Regarding access to gender affirming care, Wu coauthored an ordinance with then-councilmember and current Congresswoman Ayanna Pressley which prohibits Boston city government “from contracting with any health insurer that denies coverage or discriminates in the amount of premium, policy fees, or rates charged…because of gender identity or expression,” thus ensuring equal health care rights to transgender city employees and their dependents, including coverage for gender-affirming procedures, hormone therapy, and mental health services. At the time, Wu called the ordinance, “a matter of equity and of fairness.” In 2015, Wu also authored an ordinance eventually passed by the Council guaranteeing city employees six weeks of paid parental leave, which Wu called “a must for working families,” including in instances of stillbirth and adoption.
“I’ve worked closely with Michelle Wu for nearly a decade,” Pressley said in endorsing Wu during her run for Mayor. “Michelle has a passion for service and a vision for our city that is grounded in her own lived experience and belief in the transformative potential of policy. I look forward to continuing to work alongside her to tackle the entrenched challenges of racial, social, economic, healthcare, and environmental injustice facing our communities.”
Recognizing the many, oft-unseen impacts of systemic racism, she spoke in 2019 following the release of a study, “Inequitable Exposure to Air Pollution from Vehicles in Massachusetts,” which indicated that communities of color across Massachusetts—due to decades of decisions routing highways through predominantly Black, Asian, and Latinx neighborhoods—are disproportionately affected by air pollution from gas vehicles, with Chinatown facing more air pollution than any other community in the Commonwealth.
“We know that transportation is often the first way that communities are segregated,” then-councilwoman Wu said at the time. “This report reminds us that the harm doesn’t just end when that highway gets built without neighbors’ input or in spite of their opposition; the harm continues because it is these communities, which have contributed the least to the problem, that now absorb the impacts disproportionately.”
Mayor Wu has championed other policy changes aimed at addressing pollution and climate change as well. In 2017, while serving on City Council, her resolution to adopt Community Choice Aggregation to help lower energy costs was approved unanimously; that same year, Wu drafted an ordinance implementing a plastic bag ban which was also approved. In addition, she led the effort for the Boston City Council to support the Green New Deal, a position officially adopted by the council in April 2019. Her August 2020 “Boston Green New Deal & Just Recovery Program” aims for carbon neutrality for all government buildings in the city by 2024, 100% renewable energy by 2030, and city-wide carbon neutrality by 2040.
Since her election as Mayor, Wu has continued, in her words, “fighting for shared prosperity through aligning city contracting to close the racial wealth gap and policies for racial and economic justice.”
“This moment is a call to action,” Wu said of her campaign in 2021. “While we work to implement concrete policies that build wealth and power among Black and Latinx residents, immigrants, and other underserved communities, we must also shift the rules, practices, and norms that have enabled racial inequities to persist since our city’s founding. To me, that means thinking big about how to build a more resilient, healthy, and fair Boston, and then having the courage and political will to fight for all families.”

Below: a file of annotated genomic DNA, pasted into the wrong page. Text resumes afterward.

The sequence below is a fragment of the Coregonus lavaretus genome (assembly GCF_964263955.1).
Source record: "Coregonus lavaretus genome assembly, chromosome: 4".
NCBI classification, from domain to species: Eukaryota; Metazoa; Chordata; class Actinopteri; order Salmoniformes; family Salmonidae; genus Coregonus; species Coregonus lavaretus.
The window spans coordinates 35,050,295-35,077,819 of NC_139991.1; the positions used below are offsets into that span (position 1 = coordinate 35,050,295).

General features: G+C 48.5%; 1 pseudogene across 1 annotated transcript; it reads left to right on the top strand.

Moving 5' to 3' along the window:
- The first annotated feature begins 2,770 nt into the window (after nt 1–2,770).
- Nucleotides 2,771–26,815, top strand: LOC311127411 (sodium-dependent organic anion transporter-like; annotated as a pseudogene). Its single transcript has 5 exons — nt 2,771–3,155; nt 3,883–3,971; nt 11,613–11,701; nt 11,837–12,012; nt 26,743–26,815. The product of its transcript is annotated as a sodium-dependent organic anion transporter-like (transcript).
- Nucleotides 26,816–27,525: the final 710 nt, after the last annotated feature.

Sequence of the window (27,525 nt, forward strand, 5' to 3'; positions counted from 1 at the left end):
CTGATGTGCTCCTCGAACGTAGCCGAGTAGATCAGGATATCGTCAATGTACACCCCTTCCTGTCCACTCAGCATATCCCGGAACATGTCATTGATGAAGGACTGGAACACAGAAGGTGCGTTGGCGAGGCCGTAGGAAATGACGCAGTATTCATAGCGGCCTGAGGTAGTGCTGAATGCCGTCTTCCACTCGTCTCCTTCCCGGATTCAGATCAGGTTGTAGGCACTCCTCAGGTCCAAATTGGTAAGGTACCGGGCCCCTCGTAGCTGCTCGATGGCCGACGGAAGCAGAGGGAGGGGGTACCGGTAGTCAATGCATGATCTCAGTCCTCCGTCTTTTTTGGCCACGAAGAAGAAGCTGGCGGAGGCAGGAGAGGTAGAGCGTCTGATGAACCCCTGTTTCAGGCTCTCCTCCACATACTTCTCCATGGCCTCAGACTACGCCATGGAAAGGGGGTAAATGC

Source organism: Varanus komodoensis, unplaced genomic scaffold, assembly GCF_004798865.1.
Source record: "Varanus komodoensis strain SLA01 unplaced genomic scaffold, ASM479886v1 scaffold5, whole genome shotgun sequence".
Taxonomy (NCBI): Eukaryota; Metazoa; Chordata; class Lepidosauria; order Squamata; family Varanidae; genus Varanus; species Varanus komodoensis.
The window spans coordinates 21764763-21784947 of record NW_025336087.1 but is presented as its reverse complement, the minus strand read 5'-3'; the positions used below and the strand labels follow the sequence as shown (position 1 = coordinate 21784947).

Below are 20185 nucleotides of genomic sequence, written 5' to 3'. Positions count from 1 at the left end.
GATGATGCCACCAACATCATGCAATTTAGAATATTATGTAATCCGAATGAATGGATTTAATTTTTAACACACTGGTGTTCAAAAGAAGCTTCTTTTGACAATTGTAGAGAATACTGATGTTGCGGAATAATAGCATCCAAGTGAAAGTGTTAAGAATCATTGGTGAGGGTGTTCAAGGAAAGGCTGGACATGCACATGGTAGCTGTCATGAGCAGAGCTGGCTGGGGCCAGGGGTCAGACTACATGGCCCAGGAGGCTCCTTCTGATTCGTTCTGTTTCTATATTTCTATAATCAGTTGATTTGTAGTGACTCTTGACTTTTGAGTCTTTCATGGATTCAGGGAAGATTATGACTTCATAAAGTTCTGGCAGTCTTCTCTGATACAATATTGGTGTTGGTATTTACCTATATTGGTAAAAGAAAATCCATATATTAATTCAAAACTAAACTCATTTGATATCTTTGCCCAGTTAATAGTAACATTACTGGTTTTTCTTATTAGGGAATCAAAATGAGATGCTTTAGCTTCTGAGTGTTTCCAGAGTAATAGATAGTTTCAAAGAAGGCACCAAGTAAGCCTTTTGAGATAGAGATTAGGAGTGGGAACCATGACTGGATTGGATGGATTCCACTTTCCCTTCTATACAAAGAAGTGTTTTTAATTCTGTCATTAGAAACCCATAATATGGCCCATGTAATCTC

She has been steadfast in addressing the root causes of racial wealth disparity in the city, indicating a desire to “rewrite the rules that shape our political and economic systems and rethink who gets to write the rules in the first place,” to create a more equitable city. As part of her plan to address the wealth gap, Wu has called for increasing minimum wage, proactively affirming the right of all workers to organize and bargain collectively for their rights, and protecting the rights of undocumented workers. To ensure these and other worker-focused policies are implemented, she created the Cabinet for Worker Empowerment, currently led by Chief of Worker Empowerment Trinh Nguyen; the cabinet is responsible for advancing the well-being of all Bostonians and will receive both the resources and the oversight necessary to make it happen.
“Boston can do so much more to advance and empower workers across all of our neighborhoods,” said Wu of the new position. “Our economy is at a turning point, and as we work to recover from the impacts of the pandemic, we’ll support one of Boston’s greatest strengths: our workforce and people. When we make Boston a city for everyone, every family and business benefits from our growth.”
The Beacon Voice of Change Award is given to a luminary leader in the legal community who has forged a new path and has played an extensive role in advancing diversity, equity, and inclusion within the profession. Mayor Michelle Wu, from her beginnings as a legal services provider, and extending into her time as City Councilor and now Mayor, has shown a commitment to advancing those principles not just within the legal community, but throughout the entire Boston community. She has been not just a voice, but an active agent of change, forging a new path for herself and for the individuals and communities that make Boston the vibrant city it is—a path toward a more diverse, equitable, and inclusive home for all.